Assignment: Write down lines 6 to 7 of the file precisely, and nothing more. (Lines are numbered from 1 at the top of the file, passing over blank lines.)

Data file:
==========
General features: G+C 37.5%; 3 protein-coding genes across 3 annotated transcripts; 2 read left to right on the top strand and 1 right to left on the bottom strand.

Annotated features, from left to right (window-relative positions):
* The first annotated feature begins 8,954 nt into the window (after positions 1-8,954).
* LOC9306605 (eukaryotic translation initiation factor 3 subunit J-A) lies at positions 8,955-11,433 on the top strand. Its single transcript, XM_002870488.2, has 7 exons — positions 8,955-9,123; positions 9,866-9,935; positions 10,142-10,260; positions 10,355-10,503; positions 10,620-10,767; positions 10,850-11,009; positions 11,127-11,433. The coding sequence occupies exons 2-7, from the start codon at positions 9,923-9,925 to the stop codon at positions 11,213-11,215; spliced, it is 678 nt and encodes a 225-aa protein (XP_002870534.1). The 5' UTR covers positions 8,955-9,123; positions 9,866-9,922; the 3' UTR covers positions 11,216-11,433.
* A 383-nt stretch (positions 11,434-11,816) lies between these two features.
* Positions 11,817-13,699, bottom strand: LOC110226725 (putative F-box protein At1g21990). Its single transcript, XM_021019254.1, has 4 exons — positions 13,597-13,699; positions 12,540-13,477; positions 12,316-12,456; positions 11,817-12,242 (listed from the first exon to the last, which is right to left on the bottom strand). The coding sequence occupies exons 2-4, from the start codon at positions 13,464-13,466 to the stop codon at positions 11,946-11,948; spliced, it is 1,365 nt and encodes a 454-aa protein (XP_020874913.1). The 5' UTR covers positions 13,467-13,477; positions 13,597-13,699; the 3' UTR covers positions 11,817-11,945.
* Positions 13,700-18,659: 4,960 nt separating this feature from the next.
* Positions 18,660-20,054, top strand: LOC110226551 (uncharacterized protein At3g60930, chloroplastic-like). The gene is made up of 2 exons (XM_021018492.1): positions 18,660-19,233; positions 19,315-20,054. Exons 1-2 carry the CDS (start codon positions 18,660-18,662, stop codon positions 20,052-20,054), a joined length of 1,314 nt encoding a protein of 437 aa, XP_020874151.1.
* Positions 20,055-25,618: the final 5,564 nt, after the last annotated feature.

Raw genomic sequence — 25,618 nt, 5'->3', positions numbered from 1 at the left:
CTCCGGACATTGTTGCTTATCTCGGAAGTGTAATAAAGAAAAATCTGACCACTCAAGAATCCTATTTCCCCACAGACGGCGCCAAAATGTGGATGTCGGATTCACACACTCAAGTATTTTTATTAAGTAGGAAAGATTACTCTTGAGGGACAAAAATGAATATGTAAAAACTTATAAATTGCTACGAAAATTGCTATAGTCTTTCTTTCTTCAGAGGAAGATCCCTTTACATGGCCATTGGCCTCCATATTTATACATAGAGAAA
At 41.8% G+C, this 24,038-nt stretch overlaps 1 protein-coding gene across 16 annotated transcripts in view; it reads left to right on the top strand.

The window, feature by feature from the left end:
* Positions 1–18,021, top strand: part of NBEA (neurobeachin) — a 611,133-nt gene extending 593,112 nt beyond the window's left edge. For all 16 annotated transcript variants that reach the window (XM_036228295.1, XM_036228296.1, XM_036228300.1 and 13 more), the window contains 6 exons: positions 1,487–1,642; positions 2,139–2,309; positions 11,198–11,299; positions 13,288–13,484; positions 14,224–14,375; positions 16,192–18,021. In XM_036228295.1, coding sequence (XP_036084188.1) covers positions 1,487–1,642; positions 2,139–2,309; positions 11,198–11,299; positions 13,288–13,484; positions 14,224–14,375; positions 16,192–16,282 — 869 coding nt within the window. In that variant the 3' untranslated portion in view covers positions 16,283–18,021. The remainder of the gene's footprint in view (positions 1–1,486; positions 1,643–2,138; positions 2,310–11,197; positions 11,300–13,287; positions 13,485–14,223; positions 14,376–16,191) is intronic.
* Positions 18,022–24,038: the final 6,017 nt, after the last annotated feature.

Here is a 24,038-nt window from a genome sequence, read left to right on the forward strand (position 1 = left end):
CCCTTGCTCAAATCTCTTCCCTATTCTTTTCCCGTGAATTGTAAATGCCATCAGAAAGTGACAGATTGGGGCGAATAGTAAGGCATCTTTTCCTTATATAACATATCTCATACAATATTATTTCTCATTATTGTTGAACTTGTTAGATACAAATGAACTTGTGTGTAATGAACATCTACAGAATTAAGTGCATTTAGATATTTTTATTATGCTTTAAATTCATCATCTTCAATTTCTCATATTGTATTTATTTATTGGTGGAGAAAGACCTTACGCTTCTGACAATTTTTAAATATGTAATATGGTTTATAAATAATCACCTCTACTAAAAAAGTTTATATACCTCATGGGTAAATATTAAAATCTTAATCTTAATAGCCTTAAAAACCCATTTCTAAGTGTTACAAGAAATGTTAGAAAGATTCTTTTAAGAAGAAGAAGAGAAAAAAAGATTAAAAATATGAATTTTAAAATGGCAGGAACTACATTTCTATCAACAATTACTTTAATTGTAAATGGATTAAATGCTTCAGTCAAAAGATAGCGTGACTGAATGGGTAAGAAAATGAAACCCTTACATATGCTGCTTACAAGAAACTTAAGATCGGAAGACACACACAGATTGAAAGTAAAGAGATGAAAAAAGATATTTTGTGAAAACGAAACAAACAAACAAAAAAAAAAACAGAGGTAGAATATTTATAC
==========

* Positions 11,817-13,699, bottom strand: LOC110226725 (putative F-box protein At1g21990). Its single transcript, XM_021019254.1, has 4 exons — positions 13,597-13,699; positions 12,540-13,477; positions 12,316-12,456; positions 11,817-12,242 (listed from the first exon to the last, which is right to left on the bottom strand). The coding sequence occupies exons 2-4, from the start codon at positions 13,464-13,466 to the stop codon at positions 11,946-11,948; spliced, it is 1,365 nt and encodes a 454-aa protein (XP_020874913.1). The 5' UTR covers positions 13,467-13,477; positions 13,597-13,699; the 3' UTR covers positions 11,817-11,945.
* Positions 13,700-18,659: 4,960 nt separating this feature from the next.